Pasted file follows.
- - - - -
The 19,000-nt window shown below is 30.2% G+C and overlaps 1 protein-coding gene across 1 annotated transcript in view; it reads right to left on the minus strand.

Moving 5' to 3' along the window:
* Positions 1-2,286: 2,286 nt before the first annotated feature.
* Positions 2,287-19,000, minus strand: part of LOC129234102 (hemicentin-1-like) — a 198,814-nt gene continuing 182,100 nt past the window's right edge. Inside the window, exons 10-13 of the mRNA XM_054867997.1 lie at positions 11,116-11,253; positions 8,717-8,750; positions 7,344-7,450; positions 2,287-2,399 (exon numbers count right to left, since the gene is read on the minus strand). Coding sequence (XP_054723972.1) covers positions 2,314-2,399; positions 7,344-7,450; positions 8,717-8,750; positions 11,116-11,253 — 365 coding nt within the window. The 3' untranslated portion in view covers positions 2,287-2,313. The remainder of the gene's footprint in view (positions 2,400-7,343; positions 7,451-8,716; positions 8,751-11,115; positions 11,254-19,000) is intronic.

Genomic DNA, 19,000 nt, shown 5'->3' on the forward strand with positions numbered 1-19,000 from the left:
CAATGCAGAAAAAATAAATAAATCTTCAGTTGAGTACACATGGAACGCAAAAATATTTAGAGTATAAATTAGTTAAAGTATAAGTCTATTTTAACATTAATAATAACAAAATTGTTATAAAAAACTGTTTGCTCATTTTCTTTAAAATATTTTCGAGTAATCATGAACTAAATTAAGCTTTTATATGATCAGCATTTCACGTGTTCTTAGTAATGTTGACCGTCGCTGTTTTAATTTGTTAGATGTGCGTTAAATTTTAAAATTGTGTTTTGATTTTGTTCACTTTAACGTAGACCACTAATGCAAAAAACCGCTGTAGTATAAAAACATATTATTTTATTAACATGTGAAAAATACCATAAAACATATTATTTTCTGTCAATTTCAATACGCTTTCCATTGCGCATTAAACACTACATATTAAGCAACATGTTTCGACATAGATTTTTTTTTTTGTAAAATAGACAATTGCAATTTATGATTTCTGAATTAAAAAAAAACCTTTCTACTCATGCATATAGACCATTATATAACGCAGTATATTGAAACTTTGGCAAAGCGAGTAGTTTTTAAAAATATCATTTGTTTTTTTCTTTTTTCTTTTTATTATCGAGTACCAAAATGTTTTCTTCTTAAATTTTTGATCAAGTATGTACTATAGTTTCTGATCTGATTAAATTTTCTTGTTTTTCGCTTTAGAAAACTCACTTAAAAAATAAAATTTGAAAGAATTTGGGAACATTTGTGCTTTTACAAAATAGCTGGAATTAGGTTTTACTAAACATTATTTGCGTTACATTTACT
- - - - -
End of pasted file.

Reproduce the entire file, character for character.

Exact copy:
The 19,000-nt window shown below is 30.2% G+C and overlaps 1 protein-coding gene across 1 annotated transcript in view; it reads right to left on the minus strand.

Moving 5' to 3' along the window:
* Positions 1-2,286: 2,286 nt before the first annotated feature.
* Positions 2,287-19,000, minus strand: part of LOC129234102 (hemicentin-1-like) — a 198,814-nt gene continuing 182,100 nt past the window's right edge. Inside the window, exons 10-13 of the mRNA XM_054867997.1 lie at positions 11,116-11,253; positions 8,717-8,750; positions 7,344-7,450; positions 2,287-2,399 (exon numbers count right to left, since the gene is read on the minus strand). Coding sequence (XP_054723972.1) covers positions 2,314-2,399; positions 7,344-7,450; positions 8,717-8,750; positions 11,116-11,253 — 365 coding nt within the window. The 3' untranslated portion in view covers positions 2,287-2,313. The remainder of the gene's footprint in view (positions 2,400-7,343; positions 7,451-8,716; positions 8,751-11,115; positions 11,254-19,000) is intronic.

Genomic DNA, 19,000 nt, shown 5'->3' on the forward strand with positions numbered 1-19,000 from the left:
CAATGCAGAAAAAATAAATAAATCTTCAGTTGAGTACACATGGAACGCAAAAATATTTAGAGTATAAATTAGTTAAAGTATAAGTCTATTTTAACATTAATAATAACAAAATTGTTATAAAAAACTGTTTGCTCATTTTCTTTAAAATATTTTCGAGTAATCATGAACTAAATTAAGCTTTTATATGATCAGCATTTCACGTGTTCTTAGTAATGTTGACCGTCGCTGTTTTAATTTGTTAGATGTGCGTTAAATTTTAAAATTGTGTTTTGATTTTGTTCACTTTAACGTAGACCACTAATGCAAAAAACCGCTGTAGTATAAAAACATATTATTTTATTAACATGTGAAAAATACCATAAAACATATTATTTTCTGTCAATTTCAATACGCTTTCCATTGCGCATTAAACACTACATATTAAGCAACATGTTTCGACATAGATTTTTTTTTTTGTAAAATAGACAATTGCAATTTATGATTTCTGAATTAAAAAAAAACCTTTCTACTCATGCATATAGACCATTATATAACGCAGTATATTGAAACTTTGGCAAAGCGAGTAGTTTTTAAAAATATCATTTGTTTTTTTCTTTTTTCTTTTTATTATCGAGTACCAAAATGTTTTCTTCTTAAATTTTTGATCAAGTATGTACTATAGTTTCTGATCTGATTAAATTTTCTTGTTTTTCGCTTTAGAAAACTCACTTAAAAAATAAAATTTGAAAGAATTTGGGAACATTTGTGCTTTTACAAAATAGCTGGAATTAGGTTTTACTAAACATTATTTGCGTTACATTTACT